The founders of ad-serving technology firm Accipiter on Monday unveiled their latest project: an ad-serving and monitoring platform for publishers' premium inventory named aiMatch.
In late 2006, Accipiter was sold to aQuantive's technologies business unit, Atlas, for $30.3 million in cash. Less than six months later, Microsoft scooped up aQuantive for a cool $6 billion.
Following a brief hiatus, three of Accipiter's founders -- Jeff Wood, Guy Taylor, and Ryan Treichler -- have built a platform to address what they feel is an underserved market.
"When we got together a year ago, most of what we saw was innovation around the second-tier or remnant channel for publishers," said Wood, who is serving as aiMatch's chief executive.
"We said this would be a great time to innovate for publishers and their premium inventory directly," added Wood, who spent about a year as VP of publisher sales at Microsoft Advertising, before leaving to spend some time with his family.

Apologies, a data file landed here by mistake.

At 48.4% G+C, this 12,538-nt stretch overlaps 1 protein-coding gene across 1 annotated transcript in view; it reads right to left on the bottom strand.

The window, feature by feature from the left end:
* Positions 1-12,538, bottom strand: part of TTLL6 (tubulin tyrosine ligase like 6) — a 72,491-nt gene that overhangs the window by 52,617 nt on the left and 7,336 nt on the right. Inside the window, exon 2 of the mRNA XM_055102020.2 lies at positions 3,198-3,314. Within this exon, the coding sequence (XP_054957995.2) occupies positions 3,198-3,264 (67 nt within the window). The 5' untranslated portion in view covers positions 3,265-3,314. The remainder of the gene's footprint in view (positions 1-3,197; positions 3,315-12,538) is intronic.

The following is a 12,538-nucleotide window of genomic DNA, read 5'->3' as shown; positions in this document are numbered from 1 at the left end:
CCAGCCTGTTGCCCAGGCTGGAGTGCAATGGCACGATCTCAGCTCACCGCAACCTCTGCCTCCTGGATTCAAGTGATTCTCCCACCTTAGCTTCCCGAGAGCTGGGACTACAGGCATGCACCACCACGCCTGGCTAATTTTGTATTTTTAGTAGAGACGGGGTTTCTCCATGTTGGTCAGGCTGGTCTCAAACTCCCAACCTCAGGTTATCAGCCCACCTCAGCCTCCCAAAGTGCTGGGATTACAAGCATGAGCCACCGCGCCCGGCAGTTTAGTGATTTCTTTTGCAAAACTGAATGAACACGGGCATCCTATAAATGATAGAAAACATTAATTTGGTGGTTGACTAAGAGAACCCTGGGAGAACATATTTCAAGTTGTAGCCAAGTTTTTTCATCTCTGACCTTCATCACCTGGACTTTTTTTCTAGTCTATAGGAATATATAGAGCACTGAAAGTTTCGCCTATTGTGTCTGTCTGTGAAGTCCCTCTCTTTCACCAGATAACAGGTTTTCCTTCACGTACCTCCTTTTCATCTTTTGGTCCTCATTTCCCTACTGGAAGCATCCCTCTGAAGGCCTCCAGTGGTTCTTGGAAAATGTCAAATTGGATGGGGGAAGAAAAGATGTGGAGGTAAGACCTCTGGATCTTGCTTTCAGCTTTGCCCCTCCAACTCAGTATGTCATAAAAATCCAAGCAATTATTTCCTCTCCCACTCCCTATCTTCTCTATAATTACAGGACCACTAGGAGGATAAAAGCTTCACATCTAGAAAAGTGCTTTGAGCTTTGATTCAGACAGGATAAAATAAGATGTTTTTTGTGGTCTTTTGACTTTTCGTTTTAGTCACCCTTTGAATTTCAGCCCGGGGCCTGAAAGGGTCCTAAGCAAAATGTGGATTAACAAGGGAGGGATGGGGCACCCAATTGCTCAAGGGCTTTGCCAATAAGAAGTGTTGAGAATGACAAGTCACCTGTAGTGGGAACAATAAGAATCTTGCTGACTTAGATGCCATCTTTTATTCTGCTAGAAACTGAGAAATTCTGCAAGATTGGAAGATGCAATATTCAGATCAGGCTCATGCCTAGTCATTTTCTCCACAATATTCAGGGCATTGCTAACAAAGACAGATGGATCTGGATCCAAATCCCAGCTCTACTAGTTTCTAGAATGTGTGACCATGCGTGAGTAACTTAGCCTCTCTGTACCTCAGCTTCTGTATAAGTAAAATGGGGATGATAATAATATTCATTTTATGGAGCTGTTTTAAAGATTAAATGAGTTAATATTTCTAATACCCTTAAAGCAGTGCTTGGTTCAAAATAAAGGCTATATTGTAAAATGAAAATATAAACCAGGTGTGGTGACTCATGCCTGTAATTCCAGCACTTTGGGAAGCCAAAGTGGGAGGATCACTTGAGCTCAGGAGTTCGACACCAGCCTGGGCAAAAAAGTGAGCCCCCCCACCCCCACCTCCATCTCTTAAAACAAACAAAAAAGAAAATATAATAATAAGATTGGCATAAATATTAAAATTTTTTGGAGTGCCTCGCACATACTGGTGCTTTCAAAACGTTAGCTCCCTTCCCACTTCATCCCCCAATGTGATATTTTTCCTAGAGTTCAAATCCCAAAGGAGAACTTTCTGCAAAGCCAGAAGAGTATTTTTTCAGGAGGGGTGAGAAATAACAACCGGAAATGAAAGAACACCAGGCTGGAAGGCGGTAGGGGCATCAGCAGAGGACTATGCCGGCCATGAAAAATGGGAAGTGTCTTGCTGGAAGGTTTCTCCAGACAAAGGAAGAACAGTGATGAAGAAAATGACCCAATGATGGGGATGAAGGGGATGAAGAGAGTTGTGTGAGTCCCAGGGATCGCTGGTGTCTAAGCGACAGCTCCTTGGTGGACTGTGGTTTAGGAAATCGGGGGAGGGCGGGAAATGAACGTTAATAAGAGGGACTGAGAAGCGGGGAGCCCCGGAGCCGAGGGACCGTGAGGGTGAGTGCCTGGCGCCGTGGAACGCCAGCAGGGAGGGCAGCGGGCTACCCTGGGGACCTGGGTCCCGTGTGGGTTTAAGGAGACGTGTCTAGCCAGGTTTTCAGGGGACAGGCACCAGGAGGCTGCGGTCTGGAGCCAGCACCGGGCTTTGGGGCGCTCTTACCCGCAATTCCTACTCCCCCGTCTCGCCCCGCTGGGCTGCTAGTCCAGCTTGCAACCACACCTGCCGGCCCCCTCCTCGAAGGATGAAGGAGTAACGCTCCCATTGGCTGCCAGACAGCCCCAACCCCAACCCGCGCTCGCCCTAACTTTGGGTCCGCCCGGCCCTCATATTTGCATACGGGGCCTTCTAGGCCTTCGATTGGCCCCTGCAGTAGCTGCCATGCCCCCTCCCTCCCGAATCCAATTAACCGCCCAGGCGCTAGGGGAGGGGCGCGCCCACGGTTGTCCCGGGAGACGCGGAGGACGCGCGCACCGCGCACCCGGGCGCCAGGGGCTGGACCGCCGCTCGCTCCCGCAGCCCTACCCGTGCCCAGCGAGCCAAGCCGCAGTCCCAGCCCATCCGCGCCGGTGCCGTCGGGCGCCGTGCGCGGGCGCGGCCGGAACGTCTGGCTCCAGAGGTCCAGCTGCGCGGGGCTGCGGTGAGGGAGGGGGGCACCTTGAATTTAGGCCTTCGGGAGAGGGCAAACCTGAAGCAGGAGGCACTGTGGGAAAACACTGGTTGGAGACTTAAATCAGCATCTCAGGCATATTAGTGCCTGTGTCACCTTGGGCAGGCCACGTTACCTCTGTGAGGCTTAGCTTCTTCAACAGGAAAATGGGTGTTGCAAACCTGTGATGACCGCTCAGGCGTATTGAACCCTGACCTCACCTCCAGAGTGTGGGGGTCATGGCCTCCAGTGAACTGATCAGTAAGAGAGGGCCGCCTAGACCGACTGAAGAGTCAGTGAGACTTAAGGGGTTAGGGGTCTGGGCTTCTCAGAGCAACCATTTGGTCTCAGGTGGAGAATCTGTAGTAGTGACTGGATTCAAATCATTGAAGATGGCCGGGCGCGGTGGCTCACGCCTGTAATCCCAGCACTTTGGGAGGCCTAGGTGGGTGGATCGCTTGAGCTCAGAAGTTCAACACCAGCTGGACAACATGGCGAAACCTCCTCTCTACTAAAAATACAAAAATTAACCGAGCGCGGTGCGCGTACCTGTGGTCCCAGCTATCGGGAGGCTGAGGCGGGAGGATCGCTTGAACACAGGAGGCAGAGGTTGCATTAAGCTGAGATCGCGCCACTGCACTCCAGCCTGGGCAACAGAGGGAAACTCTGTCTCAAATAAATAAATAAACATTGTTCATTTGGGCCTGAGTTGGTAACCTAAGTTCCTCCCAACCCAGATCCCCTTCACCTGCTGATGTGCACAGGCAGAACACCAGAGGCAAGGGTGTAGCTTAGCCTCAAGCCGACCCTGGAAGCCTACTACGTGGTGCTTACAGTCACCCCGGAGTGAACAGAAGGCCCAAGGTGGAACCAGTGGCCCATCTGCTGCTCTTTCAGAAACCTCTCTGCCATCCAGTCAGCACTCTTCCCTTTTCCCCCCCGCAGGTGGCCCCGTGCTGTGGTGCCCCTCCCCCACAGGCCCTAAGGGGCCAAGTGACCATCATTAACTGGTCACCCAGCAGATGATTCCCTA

AiMatch on Monday also announced its limited availability for "early adopters," and said it expects to platform to become broadly available by June.
On the premise that premium, guaranteed inventory is a publisher's primary online advertising asset, the startup aims to handle business intelligence, forecasting, simulation and ad delivery for publishers.
The "ai" in aiMatch stands for "artificial intelligence," and connotes the consumer and campaign insights that it will afford publishers.
"We're providing one system that does delivery and market forecasting at the same time," said Wood. "And beyond just forecasting, publishers want to do modeling and see how these things would affect revenue -- we can do that."
Based on positive discussions with various publishers "around the world," Wood said he expected to announce launch partners in the next 30 to 60 days.
With an eye on international markets, aiMatch has also tapped Steve Perks, former head of publisher dolutions EMEA for Microsoft Advertising, to lead the startup's efforts abroad.